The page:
In addition to this, the population of Texas is among fastest growing in the country, and demand for water is expected to skyrocket over the next few decades. Simply meeting growing needs and developing new long-term water sources is very expensive: $ 63 billion over the next 50 years, according to the Texas Water Development Board, a state agency.

Some of the funding from ARPA could have bolstered existing programs outlined in the state water body. It was also an opportunity to get grants for technology updates or conservation programs that have not been widely adopted in Texas, said Amanda Fuller, director of the Texas Coast and Water program at National Wildlife. Federation. The National Wildlife Foundation and a coalition of allies, including equity-focused urban groups, and rural groups like the Hill Country Alliance, have advocated that the Legislature allocate $ 2.1 billion from ARPA to a wide variety of programs that could have contributed to increasing the resilience of local communities. whose water supplies are strained by climate change. The money could have been used to repair old pipelines, build new tanks or storage tanks, and buy back-up generators in the event of future power outages. “We really thought that some of the water infrastructure would surely get attention with this money,” Fuller said. “But neither [the] Neither the House nor the Senate is a penny for water.

A significant chunk of ARPA funding – over $ 10 billion – has gone to the state’s unemployment fund, as well as hospital staff and health care. But environmental groups like the Sierra Club critical other legislative decisions, such as the allocation of $ 3.8 billion for the salaries of employees of the Department of Criminal Justice, which oversees prisons, and the Department of Public Security, the umbrella agency for soldiers of state and border security personnel. An additional $ 200 million has been spent on cybersecurity programs.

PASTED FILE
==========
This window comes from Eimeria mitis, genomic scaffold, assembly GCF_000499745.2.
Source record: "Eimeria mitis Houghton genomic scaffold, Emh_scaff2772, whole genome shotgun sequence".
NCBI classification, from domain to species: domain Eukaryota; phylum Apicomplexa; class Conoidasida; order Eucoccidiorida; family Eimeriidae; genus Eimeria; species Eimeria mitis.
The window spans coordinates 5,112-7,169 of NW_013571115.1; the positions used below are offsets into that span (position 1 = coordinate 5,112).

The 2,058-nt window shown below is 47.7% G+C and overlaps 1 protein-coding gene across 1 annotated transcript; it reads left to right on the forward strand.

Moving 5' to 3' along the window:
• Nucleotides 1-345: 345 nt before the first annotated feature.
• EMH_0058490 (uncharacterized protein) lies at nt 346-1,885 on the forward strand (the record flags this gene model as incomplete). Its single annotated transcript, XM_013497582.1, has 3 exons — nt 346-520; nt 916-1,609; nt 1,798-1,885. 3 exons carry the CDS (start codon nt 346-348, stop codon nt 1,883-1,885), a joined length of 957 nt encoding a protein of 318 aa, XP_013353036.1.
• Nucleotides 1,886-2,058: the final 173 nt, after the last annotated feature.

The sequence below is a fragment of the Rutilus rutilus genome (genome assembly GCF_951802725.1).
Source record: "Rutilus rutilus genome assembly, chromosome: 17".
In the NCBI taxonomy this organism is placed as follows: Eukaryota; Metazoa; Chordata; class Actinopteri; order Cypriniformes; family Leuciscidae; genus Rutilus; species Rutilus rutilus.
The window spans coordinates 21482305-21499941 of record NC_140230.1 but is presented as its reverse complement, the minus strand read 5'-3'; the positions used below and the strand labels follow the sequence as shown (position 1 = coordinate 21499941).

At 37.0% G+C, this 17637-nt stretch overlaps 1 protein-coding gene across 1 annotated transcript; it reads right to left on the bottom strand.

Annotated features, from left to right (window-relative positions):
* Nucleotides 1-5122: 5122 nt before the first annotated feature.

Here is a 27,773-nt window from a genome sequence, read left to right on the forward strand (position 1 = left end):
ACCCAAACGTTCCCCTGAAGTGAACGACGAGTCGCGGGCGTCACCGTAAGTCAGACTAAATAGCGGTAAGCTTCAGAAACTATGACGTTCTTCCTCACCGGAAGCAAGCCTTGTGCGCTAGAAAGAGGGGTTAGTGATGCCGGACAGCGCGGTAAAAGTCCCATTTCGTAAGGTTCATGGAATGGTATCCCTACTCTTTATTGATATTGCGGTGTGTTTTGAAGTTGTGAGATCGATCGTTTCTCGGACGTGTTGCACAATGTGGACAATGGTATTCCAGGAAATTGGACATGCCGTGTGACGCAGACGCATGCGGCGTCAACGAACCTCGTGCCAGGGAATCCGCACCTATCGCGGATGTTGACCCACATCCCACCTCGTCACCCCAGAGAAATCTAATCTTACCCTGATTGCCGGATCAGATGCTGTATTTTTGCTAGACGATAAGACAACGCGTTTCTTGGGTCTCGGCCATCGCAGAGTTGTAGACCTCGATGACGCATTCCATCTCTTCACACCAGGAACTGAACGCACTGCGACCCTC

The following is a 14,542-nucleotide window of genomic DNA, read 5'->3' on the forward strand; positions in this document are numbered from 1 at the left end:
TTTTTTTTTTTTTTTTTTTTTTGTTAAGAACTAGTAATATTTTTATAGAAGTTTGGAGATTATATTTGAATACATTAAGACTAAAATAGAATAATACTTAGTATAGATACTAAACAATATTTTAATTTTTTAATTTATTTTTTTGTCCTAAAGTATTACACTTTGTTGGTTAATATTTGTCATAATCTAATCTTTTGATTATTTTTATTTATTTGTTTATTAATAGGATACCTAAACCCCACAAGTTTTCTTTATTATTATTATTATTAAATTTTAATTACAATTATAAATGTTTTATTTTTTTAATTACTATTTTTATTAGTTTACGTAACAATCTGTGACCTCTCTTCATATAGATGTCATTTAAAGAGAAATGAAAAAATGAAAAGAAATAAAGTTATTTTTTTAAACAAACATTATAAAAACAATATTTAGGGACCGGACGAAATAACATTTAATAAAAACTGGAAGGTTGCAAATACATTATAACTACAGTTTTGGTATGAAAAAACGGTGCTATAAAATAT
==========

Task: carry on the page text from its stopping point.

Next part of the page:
Existing state and federal funds for water infrastructure projects are almost always at their peak, advocates say. “All the investments we can make and all the programs that open up greater access to small rural communities are worth it,” Romans said, making the Legislative Assembly’s decision to ignore water infrastructure all the more. disappointing. Grant-based financing in particular would have provided more equity where new water projects are built: it was an opportunity for small utilities to invest without raising water prices for customers. Rural water districts, for example, often cannot afford to increase tariffs for customers to build new storage tanks or processing plants. Lack of funds can make things more difficult for small towns to have clean drinking water. “Many municipalities have fixed incomes,” says Romans. “That is, they have an aging population that cannot afford to pay more for their [water bill], or they may lose population.

Senator Jane Nelson, a Republican from Flower Mound who is also chair of the Senate Budget Drafting Committee, had not returned a request for comment on the story at press time.

Advocates hope that when Biden’s federal infrastructure spending bill is approved, it will provide the state with another opportunity to tap into the much-needed funding. The $ 3.5 trillion infrastructure bill, dubbed “Build Back Better,” is still debated in Congress, and it’s too early to say how much of that money will go to Texas. It is impossible to know exactly how much will be dedicated specifically to water infrastructure, but the Romans can predict one thing: “We will have a lot more demand and need for investments than we will have money to spend. ”

Stay up to date with news and sights from San Antonio. Sign up for our weekly newsletter.


Source link

Leave A Reply

Your email address will not be published.